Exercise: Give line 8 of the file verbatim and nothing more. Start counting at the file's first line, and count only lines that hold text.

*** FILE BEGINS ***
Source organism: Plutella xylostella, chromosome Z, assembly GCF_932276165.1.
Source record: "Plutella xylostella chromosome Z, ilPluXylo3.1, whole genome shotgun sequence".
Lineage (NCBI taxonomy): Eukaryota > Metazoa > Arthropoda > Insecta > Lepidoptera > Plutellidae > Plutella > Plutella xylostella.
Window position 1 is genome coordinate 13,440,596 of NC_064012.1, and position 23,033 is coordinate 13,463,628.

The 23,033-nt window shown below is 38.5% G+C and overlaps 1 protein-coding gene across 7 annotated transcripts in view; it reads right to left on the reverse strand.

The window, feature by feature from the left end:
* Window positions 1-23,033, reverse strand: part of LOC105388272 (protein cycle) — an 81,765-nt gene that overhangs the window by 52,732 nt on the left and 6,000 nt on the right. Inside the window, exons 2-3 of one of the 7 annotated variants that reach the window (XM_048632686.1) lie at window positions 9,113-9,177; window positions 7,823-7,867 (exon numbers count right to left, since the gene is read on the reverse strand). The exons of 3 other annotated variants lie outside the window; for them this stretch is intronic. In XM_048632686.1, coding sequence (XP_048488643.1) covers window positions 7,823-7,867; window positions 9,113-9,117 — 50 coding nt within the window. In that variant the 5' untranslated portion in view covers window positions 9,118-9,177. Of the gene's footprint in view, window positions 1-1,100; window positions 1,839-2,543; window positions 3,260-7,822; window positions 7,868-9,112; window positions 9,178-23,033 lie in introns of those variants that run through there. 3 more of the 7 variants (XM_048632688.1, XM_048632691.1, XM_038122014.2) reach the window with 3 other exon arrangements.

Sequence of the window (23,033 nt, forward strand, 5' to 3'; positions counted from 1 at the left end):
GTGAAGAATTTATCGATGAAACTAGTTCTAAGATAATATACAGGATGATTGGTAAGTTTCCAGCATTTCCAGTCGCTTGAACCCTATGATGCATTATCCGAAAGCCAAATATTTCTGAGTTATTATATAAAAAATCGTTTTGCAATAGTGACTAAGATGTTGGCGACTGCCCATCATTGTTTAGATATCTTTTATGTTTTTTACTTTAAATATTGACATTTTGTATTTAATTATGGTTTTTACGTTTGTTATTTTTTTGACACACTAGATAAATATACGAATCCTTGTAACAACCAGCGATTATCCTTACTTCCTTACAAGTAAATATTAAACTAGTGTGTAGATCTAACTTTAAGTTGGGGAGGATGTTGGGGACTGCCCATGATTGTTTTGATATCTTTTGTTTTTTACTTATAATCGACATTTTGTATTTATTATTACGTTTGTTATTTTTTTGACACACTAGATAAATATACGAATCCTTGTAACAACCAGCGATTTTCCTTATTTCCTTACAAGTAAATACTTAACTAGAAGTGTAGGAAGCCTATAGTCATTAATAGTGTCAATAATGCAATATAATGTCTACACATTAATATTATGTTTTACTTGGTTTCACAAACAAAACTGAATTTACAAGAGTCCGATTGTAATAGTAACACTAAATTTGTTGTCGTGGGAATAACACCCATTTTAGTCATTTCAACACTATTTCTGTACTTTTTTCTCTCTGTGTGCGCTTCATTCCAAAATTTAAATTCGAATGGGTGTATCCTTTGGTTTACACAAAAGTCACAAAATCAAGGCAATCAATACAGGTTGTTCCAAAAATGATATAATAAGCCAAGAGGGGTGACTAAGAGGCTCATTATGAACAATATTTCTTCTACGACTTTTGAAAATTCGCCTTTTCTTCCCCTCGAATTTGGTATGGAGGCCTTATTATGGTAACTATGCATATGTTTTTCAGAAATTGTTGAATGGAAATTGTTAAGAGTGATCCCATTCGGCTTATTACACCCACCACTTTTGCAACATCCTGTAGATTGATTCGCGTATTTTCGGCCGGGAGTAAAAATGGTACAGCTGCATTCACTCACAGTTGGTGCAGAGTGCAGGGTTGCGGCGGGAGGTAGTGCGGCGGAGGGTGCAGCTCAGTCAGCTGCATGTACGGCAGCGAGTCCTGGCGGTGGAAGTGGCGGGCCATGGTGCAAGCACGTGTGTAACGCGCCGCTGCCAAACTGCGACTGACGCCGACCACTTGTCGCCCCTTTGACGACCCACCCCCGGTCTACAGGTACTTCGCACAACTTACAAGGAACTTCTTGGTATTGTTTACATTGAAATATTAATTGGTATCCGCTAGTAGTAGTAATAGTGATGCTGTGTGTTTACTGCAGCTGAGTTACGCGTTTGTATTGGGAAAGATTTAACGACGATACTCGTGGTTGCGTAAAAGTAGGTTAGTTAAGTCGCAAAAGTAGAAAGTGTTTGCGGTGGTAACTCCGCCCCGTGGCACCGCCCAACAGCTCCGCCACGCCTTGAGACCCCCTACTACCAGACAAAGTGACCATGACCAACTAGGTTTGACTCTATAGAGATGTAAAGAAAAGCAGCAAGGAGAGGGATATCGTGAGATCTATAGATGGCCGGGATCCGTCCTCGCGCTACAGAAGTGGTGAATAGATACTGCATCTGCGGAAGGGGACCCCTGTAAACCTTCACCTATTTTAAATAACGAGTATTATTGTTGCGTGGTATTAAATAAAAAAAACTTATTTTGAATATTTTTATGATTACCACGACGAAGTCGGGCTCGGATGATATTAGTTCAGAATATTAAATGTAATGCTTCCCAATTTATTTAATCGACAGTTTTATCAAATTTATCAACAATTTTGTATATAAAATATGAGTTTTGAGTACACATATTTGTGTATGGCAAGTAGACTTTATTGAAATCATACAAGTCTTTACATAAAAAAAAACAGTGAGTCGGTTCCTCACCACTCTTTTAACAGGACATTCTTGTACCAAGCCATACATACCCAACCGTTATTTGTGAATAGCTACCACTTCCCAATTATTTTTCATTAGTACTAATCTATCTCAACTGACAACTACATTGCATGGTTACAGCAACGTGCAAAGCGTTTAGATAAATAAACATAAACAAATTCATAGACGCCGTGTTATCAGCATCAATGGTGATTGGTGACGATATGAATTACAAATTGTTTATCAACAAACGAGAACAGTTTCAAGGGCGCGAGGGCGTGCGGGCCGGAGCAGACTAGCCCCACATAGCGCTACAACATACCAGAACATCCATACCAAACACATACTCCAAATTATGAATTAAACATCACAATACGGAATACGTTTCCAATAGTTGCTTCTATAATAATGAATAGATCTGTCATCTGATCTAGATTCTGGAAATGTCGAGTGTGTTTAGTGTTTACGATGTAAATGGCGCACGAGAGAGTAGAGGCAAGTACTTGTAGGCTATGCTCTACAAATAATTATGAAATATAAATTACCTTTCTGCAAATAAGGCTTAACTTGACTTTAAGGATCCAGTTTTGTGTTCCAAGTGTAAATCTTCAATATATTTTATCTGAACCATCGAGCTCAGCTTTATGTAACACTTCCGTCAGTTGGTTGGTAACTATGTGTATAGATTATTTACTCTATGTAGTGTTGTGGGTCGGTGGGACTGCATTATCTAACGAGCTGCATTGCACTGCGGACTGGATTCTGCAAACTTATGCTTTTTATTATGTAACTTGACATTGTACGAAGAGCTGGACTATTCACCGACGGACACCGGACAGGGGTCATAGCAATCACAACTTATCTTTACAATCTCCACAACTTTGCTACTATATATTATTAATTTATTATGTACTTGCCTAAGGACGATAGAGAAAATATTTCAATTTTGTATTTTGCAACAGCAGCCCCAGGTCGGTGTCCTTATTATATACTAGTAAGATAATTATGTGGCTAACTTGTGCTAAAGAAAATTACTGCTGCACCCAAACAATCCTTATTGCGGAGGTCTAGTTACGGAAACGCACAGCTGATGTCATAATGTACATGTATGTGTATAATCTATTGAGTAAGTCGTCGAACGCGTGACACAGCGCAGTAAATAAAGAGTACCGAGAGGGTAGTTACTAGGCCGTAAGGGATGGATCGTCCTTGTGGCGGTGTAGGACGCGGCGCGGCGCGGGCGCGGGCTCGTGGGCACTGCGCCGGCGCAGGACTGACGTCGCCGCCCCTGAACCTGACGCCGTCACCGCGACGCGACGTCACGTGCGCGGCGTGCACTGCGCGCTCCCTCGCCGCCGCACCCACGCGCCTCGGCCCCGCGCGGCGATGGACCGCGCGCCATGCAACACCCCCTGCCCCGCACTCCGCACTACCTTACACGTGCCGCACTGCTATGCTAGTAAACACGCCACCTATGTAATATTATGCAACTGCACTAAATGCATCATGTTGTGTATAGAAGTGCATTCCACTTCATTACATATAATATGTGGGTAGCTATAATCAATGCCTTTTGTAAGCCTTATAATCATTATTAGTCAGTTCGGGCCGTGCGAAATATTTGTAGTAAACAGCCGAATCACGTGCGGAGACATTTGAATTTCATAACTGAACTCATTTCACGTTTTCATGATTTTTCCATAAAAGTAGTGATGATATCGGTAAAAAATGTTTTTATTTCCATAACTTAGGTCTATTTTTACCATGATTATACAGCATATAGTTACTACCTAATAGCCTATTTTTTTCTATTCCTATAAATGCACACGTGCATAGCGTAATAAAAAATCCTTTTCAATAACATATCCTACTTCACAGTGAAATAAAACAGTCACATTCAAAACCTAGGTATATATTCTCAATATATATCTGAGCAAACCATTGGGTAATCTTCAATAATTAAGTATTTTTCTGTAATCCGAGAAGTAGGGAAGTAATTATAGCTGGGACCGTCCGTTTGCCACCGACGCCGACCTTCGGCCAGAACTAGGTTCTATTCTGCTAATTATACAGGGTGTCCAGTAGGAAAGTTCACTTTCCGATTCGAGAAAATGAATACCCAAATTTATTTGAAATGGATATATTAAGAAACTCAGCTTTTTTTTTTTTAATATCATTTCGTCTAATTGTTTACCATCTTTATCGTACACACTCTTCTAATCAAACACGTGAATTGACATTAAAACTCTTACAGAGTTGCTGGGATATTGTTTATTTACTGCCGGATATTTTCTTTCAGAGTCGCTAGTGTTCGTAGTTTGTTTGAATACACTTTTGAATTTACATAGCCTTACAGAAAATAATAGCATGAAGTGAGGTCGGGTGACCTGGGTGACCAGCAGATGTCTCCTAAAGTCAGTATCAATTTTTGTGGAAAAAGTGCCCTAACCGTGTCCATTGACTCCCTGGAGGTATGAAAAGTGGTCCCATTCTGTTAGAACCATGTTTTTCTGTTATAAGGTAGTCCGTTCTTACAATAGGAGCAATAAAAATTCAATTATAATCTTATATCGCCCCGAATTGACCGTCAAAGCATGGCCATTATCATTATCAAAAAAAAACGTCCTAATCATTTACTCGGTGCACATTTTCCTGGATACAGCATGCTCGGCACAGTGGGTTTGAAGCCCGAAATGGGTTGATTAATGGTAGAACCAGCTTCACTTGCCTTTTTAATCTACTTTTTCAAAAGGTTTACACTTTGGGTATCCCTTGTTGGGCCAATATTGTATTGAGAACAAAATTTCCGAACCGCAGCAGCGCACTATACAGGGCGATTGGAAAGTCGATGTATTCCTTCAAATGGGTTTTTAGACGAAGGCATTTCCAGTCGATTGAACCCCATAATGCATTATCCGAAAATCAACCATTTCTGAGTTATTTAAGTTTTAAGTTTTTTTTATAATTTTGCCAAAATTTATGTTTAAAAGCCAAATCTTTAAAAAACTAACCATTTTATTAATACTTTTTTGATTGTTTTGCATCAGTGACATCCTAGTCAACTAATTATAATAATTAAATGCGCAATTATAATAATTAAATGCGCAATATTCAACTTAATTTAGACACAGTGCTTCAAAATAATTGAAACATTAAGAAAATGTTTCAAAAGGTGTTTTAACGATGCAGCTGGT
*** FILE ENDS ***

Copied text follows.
Sequence of the window (23,033 nt, forward strand, 5' to 3'; positions counted from 1 at the left end):